Presentation Title

A Brief History of Chronic Homelessness in the United States

Presentation Type

Oral Presentation

Abstract

Chronic homelessness has become an established part of the American landscape over the last four decades. Housing First, an approach to ending homelessness that centers around providing housing to those experiencing homelessness quickly without time limits or conditions, has been gaining prominence since the 1990’s as an effective resource for managing chronic homelessness nationwide. Success of the Housing First approach has been primarily measured in resident retention rates and cost-benefit analysis while limited attention has been given to the experiences of those being housed. In particular, research on the experiences of community within single-site supportive housing modeled in the Housing First approach remains underdeveloped, and the perspectives of residents remains marginalized in the policy discourse.

To address the dearth of resident perspectives within the literature as well contribute to the policy discourse, I collaboratively involved staff and residents of St. Mary’s House – a local single-site supportive housing program, in a project designed to understand how sense of community is created within this housing model. During this process I became particularly interested in understanding the nature and “normalization” of chronic homelessness. In this presentation I share my research on chronic homelessness, specifically focusing on the contemporary history of homelessness through three chronologically ordered timeframes, in which I argue that the construction, proliferation, as well as current strategies of management, have been widely shaped by neoliberal economic policies. I propose that the national approaches to ending homelessness, such as Housing First and permanent supportive housing modeled it the Housing First approach, serve to manage the consequences of institutionalized neoliberal policies rather than ameliorate the structural inequalities that continue to reproduce chronic homelessness as a phenomenon.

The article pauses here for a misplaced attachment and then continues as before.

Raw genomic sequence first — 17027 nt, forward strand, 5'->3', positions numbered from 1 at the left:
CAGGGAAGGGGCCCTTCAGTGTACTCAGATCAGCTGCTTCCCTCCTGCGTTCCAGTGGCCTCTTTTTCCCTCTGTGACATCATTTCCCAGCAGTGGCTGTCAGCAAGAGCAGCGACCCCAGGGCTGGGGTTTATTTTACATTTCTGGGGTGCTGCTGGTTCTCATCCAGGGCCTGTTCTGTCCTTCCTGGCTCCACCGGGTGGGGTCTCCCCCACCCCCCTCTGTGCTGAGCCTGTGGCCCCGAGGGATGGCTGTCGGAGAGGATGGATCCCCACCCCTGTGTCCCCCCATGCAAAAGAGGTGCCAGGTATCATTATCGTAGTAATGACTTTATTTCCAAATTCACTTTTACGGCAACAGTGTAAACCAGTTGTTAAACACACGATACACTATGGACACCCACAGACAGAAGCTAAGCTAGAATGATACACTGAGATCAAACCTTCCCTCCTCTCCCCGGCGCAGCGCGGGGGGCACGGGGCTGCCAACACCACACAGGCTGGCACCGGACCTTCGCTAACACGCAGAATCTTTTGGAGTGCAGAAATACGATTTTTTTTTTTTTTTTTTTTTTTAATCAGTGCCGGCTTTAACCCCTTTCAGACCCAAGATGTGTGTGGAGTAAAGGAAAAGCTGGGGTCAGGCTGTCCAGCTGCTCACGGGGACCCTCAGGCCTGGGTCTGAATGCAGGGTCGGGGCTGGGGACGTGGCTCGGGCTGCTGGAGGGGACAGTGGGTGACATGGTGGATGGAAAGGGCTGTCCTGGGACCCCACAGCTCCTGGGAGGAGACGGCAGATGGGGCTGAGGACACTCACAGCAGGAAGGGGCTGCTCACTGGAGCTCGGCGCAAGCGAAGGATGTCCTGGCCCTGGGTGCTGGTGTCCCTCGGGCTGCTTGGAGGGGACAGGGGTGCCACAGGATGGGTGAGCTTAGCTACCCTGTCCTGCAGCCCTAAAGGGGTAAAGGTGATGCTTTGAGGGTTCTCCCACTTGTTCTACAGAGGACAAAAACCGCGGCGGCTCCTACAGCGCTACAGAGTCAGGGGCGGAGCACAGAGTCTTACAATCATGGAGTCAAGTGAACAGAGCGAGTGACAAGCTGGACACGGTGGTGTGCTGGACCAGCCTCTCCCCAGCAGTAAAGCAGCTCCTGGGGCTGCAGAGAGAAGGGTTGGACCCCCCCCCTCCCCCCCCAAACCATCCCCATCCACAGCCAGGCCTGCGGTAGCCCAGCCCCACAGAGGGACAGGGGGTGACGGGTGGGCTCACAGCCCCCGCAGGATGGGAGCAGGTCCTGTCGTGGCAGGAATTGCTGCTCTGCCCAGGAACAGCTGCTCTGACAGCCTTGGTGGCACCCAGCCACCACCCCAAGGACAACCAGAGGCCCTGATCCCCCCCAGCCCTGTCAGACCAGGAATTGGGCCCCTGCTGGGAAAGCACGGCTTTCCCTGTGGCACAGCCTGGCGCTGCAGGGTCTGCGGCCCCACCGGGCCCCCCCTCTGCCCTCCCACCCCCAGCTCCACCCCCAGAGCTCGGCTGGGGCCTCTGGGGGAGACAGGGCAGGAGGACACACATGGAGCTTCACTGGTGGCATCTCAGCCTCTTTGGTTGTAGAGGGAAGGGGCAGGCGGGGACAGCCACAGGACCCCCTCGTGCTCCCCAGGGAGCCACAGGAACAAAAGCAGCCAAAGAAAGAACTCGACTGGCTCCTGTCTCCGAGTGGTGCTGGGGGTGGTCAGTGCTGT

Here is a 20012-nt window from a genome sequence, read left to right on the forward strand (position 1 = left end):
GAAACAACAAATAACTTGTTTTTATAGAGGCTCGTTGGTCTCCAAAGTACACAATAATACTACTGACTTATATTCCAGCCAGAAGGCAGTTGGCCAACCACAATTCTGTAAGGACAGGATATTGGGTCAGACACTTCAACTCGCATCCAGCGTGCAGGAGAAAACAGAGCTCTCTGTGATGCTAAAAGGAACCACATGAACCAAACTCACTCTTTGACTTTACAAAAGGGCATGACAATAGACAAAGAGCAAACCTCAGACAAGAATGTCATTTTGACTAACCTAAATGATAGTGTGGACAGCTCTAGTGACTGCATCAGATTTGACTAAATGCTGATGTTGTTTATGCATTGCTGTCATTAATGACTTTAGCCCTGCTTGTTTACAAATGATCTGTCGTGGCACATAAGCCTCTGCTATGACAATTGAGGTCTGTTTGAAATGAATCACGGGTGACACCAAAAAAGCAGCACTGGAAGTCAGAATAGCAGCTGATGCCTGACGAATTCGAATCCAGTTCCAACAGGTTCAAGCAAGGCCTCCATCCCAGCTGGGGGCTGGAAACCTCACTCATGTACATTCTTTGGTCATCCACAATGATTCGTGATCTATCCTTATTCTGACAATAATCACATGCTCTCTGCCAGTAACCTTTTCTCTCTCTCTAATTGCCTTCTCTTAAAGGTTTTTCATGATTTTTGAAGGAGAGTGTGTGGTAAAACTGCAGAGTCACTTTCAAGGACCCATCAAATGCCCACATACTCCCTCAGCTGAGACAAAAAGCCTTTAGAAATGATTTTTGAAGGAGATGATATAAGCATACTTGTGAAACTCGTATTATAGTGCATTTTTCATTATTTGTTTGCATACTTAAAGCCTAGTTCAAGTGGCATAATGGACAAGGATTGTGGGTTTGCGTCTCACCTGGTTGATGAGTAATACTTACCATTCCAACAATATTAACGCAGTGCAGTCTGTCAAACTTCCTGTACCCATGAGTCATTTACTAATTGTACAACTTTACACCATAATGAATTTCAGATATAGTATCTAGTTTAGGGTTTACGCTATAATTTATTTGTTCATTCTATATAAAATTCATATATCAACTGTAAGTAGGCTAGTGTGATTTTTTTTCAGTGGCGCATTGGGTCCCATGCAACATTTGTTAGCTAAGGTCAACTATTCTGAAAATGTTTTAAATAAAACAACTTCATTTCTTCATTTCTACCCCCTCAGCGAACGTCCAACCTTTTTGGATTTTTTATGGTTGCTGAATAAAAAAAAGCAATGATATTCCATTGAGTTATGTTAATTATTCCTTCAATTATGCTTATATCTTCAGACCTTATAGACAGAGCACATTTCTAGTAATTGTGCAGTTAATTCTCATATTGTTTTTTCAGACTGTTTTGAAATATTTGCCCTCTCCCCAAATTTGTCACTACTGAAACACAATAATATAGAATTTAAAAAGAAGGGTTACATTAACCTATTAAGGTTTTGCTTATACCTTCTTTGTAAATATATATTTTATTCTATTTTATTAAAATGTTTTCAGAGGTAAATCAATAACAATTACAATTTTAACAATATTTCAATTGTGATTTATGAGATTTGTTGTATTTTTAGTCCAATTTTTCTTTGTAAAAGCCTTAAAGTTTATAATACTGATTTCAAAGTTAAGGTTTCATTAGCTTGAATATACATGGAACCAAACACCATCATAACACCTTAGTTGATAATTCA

Start Date

6-5-2017 10:00 AM

End Date

6-5-2017 10:15 AM

Location

Miller Hall

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May 6th, 10:00 AM May 6th, 10:15 AM

A Brief History of Chronic Homelessness in the United States

Miller Hall

Chronic homelessness has become an established part of the American landscape over the last four decades. Housing First, an approach to ending homelessness that centers around providing housing to those experiencing homelessness quickly without time limits or conditions, has been gaining prominence since the 1990’s as an effective resource for managing chronic homelessness nationwide. Success of the Housing First approach has been primarily measured in resident retention rates and cost-benefit analysis while limited attention has been given to the experiences of those being housed. In particular, research on the experiences of community within single-site supportive housing modeled in the Housing First approach remains underdeveloped, and the perspectives of residents remains marginalized in the policy discourse.

To address the dearth of resident perspectives within the literature as well contribute to the policy discourse, I collaboratively involved staff and residents of St. Mary’s House – a local single-site supportive housing program, in a project designed to understand how sense of community is created within this housing model. During this process I became particularly interested in understanding the nature and “normalization” of chronic homelessness. In this presentation I share my research on chronic homelessness, specifically focusing on the contemporary history of homelessness through three chronologically ordered timeframes, in which I argue that the construction, proliferation, as well as current strategies of management, have been widely shaped by neoliberal economic policies. I propose that the national approaches to ending homelessness, such as Housing First and permanent supportive housing modeled it the Housing First approach, serve to manage the consequences of institutionalized neoliberal policies rather than ameliorate the structural inequalities that continue to reproduce chronic homelessness as a phenomenon.